LITTLE DOGS OF THE PRAIRIE by Jack Denton Scott

LITTLE DOGS OF THE PRAIRIE

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KIRKUS REVIEW

As they have for the American Stork, Canada Geese, and other creatures of the wild, Scott and Sweet team up here with superior photos and a brief but informative text for an appreciative introduction to the prairie dog. Though Scott's prose is occasionally awkward, he does clarify some minor issues that are more carelessly handled elsewhere: where Eberle (Prairie Dogs in Prairie Dog Town, 1974) shows her semi-fictionalized subjects trapping and burying a rattlesnake, Scott goes into the conflicting reports on how they actually do react to rattlers; he also points out that there are more than the two subspecies reported in Chace's Wonders of Prairie Dogs (1976), which is closest to this in level and coverage but far less attractive. In addition to the seven subclasses of prairie dogs, Scott reports eight separate barks (each with a different meaning) and at least four ways in which their digging benefits the soil; his description of the animal's feeding habits includes also the non-nutritional function of grass-eating and aspects of its unique digestive system. With Sweet's intimate, appealing photos, this comes closest yet to the treatment that these clannish, industrious, and most engaging creatures seem to call for.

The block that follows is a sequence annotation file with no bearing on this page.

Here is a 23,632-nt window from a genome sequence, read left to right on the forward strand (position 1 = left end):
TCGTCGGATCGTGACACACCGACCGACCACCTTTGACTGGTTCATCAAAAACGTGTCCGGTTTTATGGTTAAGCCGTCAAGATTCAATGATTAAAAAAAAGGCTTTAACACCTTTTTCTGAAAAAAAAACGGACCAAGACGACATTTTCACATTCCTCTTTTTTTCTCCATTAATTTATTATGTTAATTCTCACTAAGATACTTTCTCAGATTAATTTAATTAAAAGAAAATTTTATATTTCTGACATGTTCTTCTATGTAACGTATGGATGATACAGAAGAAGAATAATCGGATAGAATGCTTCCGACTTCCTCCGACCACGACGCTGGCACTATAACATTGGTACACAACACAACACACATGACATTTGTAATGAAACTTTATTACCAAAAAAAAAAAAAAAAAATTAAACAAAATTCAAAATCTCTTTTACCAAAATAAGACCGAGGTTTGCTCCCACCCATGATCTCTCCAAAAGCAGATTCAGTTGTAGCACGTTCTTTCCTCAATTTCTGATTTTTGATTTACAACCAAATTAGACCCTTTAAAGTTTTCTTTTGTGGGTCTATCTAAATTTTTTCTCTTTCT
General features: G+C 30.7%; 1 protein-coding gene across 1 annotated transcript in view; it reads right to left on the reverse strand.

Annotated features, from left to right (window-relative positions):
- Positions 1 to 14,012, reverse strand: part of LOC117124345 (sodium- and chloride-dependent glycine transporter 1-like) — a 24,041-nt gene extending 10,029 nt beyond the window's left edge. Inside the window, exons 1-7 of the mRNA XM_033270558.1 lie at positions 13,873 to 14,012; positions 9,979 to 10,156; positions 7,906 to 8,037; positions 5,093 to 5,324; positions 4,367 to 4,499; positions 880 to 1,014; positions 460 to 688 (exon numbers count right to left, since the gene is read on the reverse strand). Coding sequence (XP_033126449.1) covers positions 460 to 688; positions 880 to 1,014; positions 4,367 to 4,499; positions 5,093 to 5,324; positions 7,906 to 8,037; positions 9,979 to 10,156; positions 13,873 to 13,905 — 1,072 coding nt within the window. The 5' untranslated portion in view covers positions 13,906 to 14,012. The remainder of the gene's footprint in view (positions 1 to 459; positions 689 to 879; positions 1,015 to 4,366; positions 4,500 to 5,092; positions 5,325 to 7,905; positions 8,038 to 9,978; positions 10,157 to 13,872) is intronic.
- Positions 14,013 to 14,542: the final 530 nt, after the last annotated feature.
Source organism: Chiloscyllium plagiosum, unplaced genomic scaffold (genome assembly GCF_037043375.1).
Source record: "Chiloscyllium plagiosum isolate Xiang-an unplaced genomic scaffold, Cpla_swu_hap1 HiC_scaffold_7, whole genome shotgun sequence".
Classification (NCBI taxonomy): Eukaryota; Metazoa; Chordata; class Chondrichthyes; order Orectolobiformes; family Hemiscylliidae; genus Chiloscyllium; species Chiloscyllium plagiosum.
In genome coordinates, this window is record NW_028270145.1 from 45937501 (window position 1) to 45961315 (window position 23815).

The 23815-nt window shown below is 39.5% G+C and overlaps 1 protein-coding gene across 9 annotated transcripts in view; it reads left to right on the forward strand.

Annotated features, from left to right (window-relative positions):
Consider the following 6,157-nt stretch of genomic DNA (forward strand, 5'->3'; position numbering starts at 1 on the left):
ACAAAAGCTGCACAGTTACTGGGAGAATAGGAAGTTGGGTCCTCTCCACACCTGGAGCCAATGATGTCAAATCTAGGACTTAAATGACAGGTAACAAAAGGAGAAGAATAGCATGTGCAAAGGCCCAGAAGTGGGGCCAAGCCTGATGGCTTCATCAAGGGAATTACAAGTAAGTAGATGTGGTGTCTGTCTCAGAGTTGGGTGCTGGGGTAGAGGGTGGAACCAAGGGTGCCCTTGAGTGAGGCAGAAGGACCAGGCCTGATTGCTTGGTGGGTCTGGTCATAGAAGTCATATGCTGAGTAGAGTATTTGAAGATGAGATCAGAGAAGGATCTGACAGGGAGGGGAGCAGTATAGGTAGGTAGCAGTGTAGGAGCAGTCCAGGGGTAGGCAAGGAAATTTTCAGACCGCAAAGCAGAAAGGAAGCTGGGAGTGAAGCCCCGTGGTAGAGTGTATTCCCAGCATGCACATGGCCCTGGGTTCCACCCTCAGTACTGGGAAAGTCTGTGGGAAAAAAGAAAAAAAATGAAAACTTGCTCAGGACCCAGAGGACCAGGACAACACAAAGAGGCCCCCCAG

Pub Date: May 1st, 1977
Publisher: Putnam